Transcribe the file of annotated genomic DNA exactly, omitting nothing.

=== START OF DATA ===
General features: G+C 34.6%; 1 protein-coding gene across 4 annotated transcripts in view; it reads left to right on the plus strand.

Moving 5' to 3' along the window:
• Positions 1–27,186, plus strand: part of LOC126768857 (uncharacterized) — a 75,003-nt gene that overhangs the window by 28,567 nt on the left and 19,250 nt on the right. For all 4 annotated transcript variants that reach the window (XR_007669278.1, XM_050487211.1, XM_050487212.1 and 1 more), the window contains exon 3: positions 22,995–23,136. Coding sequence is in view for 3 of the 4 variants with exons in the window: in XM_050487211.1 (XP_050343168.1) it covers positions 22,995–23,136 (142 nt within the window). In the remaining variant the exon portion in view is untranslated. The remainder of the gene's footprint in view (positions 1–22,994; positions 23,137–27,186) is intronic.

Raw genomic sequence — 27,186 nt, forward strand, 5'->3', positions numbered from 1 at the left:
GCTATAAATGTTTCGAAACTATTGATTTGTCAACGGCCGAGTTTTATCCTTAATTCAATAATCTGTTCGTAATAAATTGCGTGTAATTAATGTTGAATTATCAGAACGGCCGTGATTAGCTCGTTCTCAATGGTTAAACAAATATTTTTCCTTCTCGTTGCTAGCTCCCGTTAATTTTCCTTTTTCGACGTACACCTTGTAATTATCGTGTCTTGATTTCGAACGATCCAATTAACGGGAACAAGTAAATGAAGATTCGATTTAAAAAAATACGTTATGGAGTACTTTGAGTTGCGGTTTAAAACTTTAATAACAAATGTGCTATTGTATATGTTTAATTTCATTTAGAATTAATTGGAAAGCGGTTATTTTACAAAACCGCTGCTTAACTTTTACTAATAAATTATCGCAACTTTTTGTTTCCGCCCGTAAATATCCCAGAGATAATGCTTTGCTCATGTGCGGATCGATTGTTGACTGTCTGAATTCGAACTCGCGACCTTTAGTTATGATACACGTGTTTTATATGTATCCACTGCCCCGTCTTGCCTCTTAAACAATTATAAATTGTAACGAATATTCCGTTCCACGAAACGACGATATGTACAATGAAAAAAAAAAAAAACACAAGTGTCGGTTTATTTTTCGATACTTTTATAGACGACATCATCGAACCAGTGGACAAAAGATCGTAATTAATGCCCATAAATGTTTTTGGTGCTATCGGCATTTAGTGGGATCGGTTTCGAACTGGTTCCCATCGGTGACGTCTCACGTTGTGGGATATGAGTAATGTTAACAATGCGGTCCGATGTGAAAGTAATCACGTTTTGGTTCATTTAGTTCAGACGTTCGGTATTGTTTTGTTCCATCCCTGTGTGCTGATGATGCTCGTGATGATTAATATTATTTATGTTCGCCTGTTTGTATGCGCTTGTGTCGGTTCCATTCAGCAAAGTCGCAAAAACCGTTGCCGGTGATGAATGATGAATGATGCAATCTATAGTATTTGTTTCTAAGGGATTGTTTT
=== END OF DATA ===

General features: G+C 34.6%; 1 protein-coding gene across 4 annotated transcripts in view; it reads left to right on the plus strand.

Moving 5' to 3' along the window:
• Positions 1–27,186, plus strand: part of LOC126768857 (uncharacterized) — a 75,003-nt gene that overhangs the window by 28,567 nt on the left and 19,250 nt on the right. For all 4 annotated transcript variants that reach the window (XR_007669278.1, XM_050487211.1, XM_050487212.1 and 1 more), the window contains exon 3: positions 22,995–23,136. Coding sequence is in view for 3 of the 4 variants with exons in the window: in XM_050487211.1 (XP_050343168.1) it covers positions 22,995–23,136 (142 nt within the window). In the remaining variant the exon portion in view is untranslated. The remainder of the gene's footprint in view (positions 1–22,994; positions 23,137–27,186) is intronic.

Raw genomic sequence — 27,186 nt, forward strand, 5'->3', positions numbered from 1 at the left:
GCTATAAATGTTTCGAAACTATTGATTTGTCAACGGCCGAGTTTTATCCTTAATTCAATAATCTGTTCGTAATAAATTGCGTGTAATTAATGTTGAATTATCAGAACGGCCGTGATTAGCTCGTTCTCAATGGTTAAACAAATATTTTTCCTTCTCGTTGCTAGCTCCCGTTAATTTTCCTTTTTCGACGTACACCTTGTAATTATCGTGTCTTGATTTCGAACGATCCAATTAACGGGAACAAGTAAATGAAGATTCGATTTAAAAAAATACGTTATGGAGTACTTTGAGTTGCGGTTTAAAACTTTAATAACAAATGTGCTATTGTATATGTTTAATTTCATTTAGAATTAATTGGAAAGCGGTTATTTTACAAAACCGCTGCTTAACTTTTACTAATAAATTATCGCAACTTTTTGTTTCCGCCCGTAAATATCCCAGAGATAATGCTTTGCTCATGTGCGGATCGATTGTTGACTGTCTGAATTCGAACTCGCGACCTTTAGTTATGATACACGTGTTTTATATGTATCCACTGCCCCGTCTTGCCTCTTAAACAATTATAAATTGTAACGAATATTCCGTTCCACGAAACGACGATATGTACAATGAAAAAAAAAAAAAACACAAGTGTCGGTTTATTTTTCGATACTTTTATAGACGACATCATCGAACCAGTGGACAAAAGATCGTAATTAATGCCCATAAATGTTTTTGGTGCTATCGGCATTTAGTGGGATCGGTTTCGAACTGGTTCCCATCGGTGACGTCTCACGTTGTGGGATATGAGTAATGTTAACAATGCGGTCCGATGTGAAAGTAATCACGTTTTGGTTCATTTAGTTCAGACGTTCGGTATTGTTTTGTTCCATCCCTGTGTGCTGATGATGCTCGTGATGATTAATATTATTTATGTTCGCCTGTTTGTATGCGCTTGTGTCGGTTCCATTCAGCAAAGTCGCAAAAACCGTTGCCGGTGATGAATGATGAATGATGCAATCTATAGTATTTGTTTCTAAGGGATTGTTTT